The plight of the green fashionista
IT BEGAN with the gift of a vintage rabbit fur coat. Not for me; for my friend. Really, my friend. Who was faced with a modern-day fashion dilemma. For most of her life, she had been opposed to fur on the grounds that it was cruel, unnecessary, gauche.
But this coat was so adorable . . . and so thin . . . and so warm. And it was vintage. Which means that, when you think about it, the rabbits were already gone.
And when you compared her fur to the alternatives - the fleece sweatshirts that don’t biodegrade, the “vegan leather’’ jackets made from PVC - the winner of the do-good outerwear derby wasn’t entirely clear.
As the Copenhagen climate talks draw to a close, it’s worth noting how much our culture has come to value the merits of green - both because people truly care about the Earth, and because caring about the Earth has grown so chic. But the actual rules of green living are surprisingly hard to navigate, not least of all when it comes to choosing clothes.
Do you want to save the animals or the planet at large? Do you focus on your outfit’s origins, or its afterlife? Do you submit to the harsh realities of the food chain? Or do you fret about the death of cows and bunnies while the planet weeps over your petroleum-based pleather?
The decline of the anti-fur stigma shows just how complex the rules have become. Jo Paoletti, an American studies professor at the University of Maryland, recalls that she once gave away a vintage fur cape because too many people glared at her at parties.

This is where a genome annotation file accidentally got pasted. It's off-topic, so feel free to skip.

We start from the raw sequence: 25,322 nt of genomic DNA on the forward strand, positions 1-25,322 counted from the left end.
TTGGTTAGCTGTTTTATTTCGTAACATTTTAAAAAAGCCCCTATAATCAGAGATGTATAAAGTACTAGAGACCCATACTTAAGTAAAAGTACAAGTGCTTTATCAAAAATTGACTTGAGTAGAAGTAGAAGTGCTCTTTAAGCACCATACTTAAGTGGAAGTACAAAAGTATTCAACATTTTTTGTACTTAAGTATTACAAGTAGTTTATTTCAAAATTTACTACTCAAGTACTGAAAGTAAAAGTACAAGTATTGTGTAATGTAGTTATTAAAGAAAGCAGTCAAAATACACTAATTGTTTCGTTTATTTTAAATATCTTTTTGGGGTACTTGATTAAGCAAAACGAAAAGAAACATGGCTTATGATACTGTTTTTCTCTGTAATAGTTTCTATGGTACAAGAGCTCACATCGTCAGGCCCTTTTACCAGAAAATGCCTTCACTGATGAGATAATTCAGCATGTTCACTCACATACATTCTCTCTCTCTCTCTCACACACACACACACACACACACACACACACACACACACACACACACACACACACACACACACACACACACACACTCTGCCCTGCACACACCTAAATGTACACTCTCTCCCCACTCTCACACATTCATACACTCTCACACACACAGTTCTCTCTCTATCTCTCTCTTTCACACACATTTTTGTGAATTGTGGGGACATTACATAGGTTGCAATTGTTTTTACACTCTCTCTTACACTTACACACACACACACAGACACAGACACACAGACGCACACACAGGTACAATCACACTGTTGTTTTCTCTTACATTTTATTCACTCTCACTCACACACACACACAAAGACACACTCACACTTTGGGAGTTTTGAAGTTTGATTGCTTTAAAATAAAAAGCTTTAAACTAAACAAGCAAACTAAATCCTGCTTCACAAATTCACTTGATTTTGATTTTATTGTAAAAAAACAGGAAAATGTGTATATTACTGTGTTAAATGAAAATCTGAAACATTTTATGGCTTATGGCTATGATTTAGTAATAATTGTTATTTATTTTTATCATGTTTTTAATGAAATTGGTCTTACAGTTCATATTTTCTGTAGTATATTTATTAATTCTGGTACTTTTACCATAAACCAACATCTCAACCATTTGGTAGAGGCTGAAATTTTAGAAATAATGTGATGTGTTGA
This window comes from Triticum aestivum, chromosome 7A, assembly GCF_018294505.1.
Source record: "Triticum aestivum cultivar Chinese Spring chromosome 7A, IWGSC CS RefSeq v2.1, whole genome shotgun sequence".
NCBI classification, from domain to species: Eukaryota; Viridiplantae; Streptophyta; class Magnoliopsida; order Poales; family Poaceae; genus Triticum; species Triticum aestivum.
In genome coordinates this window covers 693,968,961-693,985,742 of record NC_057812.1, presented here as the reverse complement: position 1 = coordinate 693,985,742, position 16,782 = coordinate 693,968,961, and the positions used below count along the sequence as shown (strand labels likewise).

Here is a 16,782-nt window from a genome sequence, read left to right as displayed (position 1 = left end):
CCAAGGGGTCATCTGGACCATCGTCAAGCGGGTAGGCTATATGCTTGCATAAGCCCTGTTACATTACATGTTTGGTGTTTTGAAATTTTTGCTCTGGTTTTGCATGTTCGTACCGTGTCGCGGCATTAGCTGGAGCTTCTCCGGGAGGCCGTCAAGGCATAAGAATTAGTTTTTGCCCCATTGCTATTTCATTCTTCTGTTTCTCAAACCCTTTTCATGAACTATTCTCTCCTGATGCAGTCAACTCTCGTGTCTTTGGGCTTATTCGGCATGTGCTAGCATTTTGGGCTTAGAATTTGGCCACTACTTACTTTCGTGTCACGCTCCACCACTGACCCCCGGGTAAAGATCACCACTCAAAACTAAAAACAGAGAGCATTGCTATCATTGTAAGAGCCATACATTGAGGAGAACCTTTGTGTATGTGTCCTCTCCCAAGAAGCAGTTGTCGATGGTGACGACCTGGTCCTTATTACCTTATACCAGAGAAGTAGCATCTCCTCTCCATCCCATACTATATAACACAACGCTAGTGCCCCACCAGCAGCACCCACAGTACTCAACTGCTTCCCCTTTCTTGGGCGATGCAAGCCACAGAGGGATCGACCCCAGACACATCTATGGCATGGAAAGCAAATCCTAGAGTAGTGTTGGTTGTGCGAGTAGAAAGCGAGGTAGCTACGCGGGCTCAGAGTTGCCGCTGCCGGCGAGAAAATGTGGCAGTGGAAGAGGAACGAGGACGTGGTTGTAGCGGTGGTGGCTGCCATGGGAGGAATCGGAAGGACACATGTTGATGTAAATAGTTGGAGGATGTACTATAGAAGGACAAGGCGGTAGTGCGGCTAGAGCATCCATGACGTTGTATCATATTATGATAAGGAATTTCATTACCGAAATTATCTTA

But over the last decade, many fashion houses have begun to embrace fur again. Onetime PETA models Naomi Campbell and Cindy Crawford have fronted ad campaigns for high-end furriers. Bravo’s Rachel Zoe wears luscious fur vests in public with no apparent guilt. And when my friend started asking around about her coat, she found a lot of people who weren’t appalled by rabbit pelts. Someone told her that Canadians wear fur because it’s warmer than any alternative. Someone else pointed out that people eat rabbit, so why not use all of the rabbit?
These days, the fur industry seems especially emboldened. The Fur Council of Canada has launched an ad campaign declaring that “Fur is Green’’ - in the sense that trappers kill animals who might have overpopulated forests, and that fur breaks down in landfills, unlike performance fleece. The council also takes pains to claim that trappers and farmers treat animals humanely, a byproduct of shame for which animal-rights activists deserve some credit.
But PETA has devolved into self-parody of late, chastising the president for swatting a fly, putting too many naked models in lettuce bikinis, acting overzealous with red paint. When a furrier from Brookline died last month, his obituary ran after his funeral service had taken place, presumably to stave off protesters who had vandalized his store. It’s easier to sympathize with his family than with any friend of the minks.
When it comes to fashion, it seems, everyone has to decide how and when to be cruel, where to stake her own spot on the fur-to-leather-to-meat-to-clean-air continuum. Paoletti points out that, however “natural’’ fur may be, the fur-production process still takes a big environmental toll. But then “greenwashing’’ is rampant in the fashion world today, she says: Fabric made from bamboo is marketed as earth-friendly, but it’s chemically identical to rayon, and manufactured in a way that’s decidedly bad for the planet.
Besides, Paoletti notes, you can make a bigger impact with your laundry habits than with any piece of clothing you buy - and you can also help the Earth by buying fewer clothes in general. In that context, vintage fur could either be the world’s biggest cop-out or a brilliant solution, a way to embrace recycling and luxury at once.
Paoletti isn’t passing judgment, though she wishes my friend could wear a button on her rabbit coat that says, “It’s vintage!’’ Style still has a lot to do with what other people think. But my friend figures that if anyone looks sideways at her coat, she’ll simply tell them it’s a fake.
Joanna Weiss can be reached at firstname.lastname@example.org.